On Saudi Aramco’s role in the energy transition:
“The focus even before COVID-19 about climate change and sustainability was one of the highest priorities for Saudi Aramco. We are working on it individually and collectively through the Oil and Gas Climate Initiative with our partners. That focus will continue to be there even after COVID-19 because climate change is important and critical, and we need to do something to reduce our carbon footprint.
“I still believe that oil and gas will continue to be strongly part of the energy mix over the long-term. However, it’s going to be cleaner because we are working to make sure that we are reducing our carbon footprint. We have a leading position when it comes to our carbon emissions in terms of our carbon intensity in the upstream: 10 kilograms of CO2 per barrel of oil equivalent and methane intensity of .06. That leading position didn’t come all of a sudden. This is because of our focus since inception in reducing emissions and putting the right investment and using the right technologies.
Watch the complete video at: www.ceraweek.com/conversations
About CERAWeek Conversations:
CERAWeek Conversations features original interviews and discussion with energy industry leaders, government officials and policymakers, leaders from the technology, financial and industrial communities—and energy technology innovators.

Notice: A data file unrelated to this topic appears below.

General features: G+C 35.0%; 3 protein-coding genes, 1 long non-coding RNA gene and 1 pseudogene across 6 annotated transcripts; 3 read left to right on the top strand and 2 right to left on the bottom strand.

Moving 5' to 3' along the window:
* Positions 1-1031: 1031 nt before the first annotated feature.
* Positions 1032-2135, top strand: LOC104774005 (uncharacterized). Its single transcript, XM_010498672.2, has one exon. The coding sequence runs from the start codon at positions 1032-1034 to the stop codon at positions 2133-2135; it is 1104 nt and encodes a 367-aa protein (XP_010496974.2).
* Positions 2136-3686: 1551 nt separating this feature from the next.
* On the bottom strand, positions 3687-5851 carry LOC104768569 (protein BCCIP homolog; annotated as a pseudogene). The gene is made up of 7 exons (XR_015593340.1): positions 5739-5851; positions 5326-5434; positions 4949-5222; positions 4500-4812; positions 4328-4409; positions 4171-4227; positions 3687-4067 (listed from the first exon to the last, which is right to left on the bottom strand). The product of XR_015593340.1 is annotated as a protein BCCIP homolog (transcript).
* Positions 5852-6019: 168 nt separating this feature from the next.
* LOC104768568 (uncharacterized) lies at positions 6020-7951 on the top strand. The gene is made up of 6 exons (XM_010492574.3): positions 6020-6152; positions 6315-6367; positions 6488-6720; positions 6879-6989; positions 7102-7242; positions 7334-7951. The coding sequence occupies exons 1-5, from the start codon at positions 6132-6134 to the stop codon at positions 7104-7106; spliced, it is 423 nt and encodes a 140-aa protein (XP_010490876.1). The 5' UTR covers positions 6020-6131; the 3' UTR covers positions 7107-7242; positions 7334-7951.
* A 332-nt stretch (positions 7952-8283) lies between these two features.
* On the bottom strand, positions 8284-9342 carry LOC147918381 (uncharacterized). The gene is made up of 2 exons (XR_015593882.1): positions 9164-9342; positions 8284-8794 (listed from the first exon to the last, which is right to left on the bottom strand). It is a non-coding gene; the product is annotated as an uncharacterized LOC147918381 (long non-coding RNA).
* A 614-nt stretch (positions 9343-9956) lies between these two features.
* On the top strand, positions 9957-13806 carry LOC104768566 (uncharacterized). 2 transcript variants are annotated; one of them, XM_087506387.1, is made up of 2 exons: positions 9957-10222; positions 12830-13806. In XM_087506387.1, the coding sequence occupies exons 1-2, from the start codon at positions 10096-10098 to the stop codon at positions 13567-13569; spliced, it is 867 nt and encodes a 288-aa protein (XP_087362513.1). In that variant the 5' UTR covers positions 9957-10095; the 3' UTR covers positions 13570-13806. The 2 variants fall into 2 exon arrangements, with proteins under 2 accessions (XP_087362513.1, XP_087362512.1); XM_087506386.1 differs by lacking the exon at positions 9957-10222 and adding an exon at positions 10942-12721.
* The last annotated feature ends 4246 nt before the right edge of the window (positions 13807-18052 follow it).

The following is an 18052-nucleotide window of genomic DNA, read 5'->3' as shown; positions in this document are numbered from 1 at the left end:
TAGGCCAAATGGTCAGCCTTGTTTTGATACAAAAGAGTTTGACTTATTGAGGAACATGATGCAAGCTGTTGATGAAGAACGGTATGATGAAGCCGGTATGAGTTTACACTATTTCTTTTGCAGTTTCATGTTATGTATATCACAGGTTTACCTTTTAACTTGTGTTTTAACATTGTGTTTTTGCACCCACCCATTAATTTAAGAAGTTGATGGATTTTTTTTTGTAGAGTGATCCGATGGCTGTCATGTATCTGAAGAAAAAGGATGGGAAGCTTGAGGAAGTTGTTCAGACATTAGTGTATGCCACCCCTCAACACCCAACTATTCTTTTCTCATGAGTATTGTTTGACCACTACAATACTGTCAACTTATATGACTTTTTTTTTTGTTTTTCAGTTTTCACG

The series is produced by the team responsible for the world’s preeminent energy conference, CERAWeek by IHS Markit.
New installments will be added weekly at www.ceraweek.com/conversations.
Recent segments also include:
- Leadership Dialogue with Lawrence H. Summers – Former U.S. Secretary of the Treasury and current Charles W. Eliot University Professor and President Emeritus at Harvard University interviewed by IHS Markit Senior Vice President Carlos Pascual
- Leadership Dialogue with Wan Zulkiflee – President and Group CEO of Petronas interviewed by IHS Markit Vice Chairman Daniel Yergin
- Leadership Dialogue with Hon. Dan Sullivan – U.S. Senator from Alaska interviewed by IHS Markit Vice Chairman Daniel Yergin
- Taking Practical Action on Carbon Emissions – OGCI Climate Investments Chief Executive Dr. Pratima Rangarajan interviewed by IHS Markit Senior Vice President Atul Arya
Making better decisions for the energy transition – Robert C. Armstrong, director, MIT Energy Initiative, Chevron Professor of Chemical Engineering;
Laszlo Varro, chief economist, IEA; Emre Gençer, research scientist, MIT Energy Initiative interviewed by IHS Markit Senior Vice President Atul Arya
A complete video library is available at www.ceraweek.com/conversations.
About IHS Markit (www.ihsmarkit.com)